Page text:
The valley at Ben Nevis’ feet lies just east of Fort William, the self-proclaimed outdoor capital of the UK. A campsite, Youth Hostel and self-catering cottages provide the hot shower you crave after hiking the whole day. The glen is inviting and several hiking routes makes this a preferable area for trekking, if the weather on Ben Nevis proves too harsh.
From the Visitor Centre car park, go up to the forestry track that forms part of the West Highland Way. Walking along the side of the mountain offers beautiful views over the valley and the unforgiving massif of Creagan nan Gabhar and Carn Dearg, the two preludes to Ben Nevis. The trail descends into the road and the Polldubh Falls, where the River Nevis plunges over a 10 metre drop. Following the river back to the car park makes this a 13-kilometre hike with only 288 vertical metres to conquer.
“The Ben”, as the locals lovingly calls it, is highest mountain in Britain and a feat to climb with its 1.346 metres, even if you take the “highway”, also called Old Bridle Path, to the top. This rocky footpath will, however, feel more like a highway if you venture to the top on one of those rare sunny days when everybody else seems to have got the same idea. But don’t let the swarm of fellow hikers put you off, there are plenty of kilometres of path to share, as you will have to walk 8 kilometres to get to the top. And even if the climb is pretty straightforward, some of your fellow hikers won’t make it.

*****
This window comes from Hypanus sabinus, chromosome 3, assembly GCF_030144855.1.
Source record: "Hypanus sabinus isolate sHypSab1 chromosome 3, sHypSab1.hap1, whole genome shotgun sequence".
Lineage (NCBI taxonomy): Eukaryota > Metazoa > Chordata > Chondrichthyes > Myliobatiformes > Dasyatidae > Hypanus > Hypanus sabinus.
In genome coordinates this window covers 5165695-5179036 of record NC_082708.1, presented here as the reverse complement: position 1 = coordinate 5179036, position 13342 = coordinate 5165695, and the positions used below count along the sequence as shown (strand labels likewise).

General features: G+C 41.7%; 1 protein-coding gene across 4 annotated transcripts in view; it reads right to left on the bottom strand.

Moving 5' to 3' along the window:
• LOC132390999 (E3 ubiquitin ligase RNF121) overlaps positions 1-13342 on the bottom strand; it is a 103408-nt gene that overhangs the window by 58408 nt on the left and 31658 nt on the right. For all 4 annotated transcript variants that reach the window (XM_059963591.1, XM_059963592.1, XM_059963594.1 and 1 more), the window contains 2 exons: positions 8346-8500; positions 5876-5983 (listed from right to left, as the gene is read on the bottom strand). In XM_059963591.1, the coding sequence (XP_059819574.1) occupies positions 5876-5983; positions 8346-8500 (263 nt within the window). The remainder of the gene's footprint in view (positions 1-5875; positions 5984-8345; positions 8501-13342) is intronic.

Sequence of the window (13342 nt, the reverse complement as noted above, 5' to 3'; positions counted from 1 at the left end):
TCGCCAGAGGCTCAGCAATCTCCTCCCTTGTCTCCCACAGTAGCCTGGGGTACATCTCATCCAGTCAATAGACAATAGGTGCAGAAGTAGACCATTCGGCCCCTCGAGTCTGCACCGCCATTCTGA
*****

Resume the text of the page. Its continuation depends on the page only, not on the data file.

I’m not talking about those unlucky few that die on Ben Nevis every year, only those that find it too exhausting and choose to turn back when the weather’s getting rough near at the top.
We started our climb on a beautiful, sunny day and enjoyed the magnificent vistas of Glen Nevis at our feet as we climbed higher. Eventually we reached the clouds and it was “Goodbye vistas”. Another hour of painfully repetitive climbing in weather, that was getting more and more cold, got us to the top. Among whirling snowflakes and bittercold winds, we quickly snapped our selfies with a smartphone that detested the cold to an extent that it dropped to half the battery life. A woollen sweater, added to shield against the cold on the descent, made the climb halfway down a warm, fuzzy experience, improving to the fun that we could encourage approaching climbers with a merry “Almost there, buddy” to cheer them on.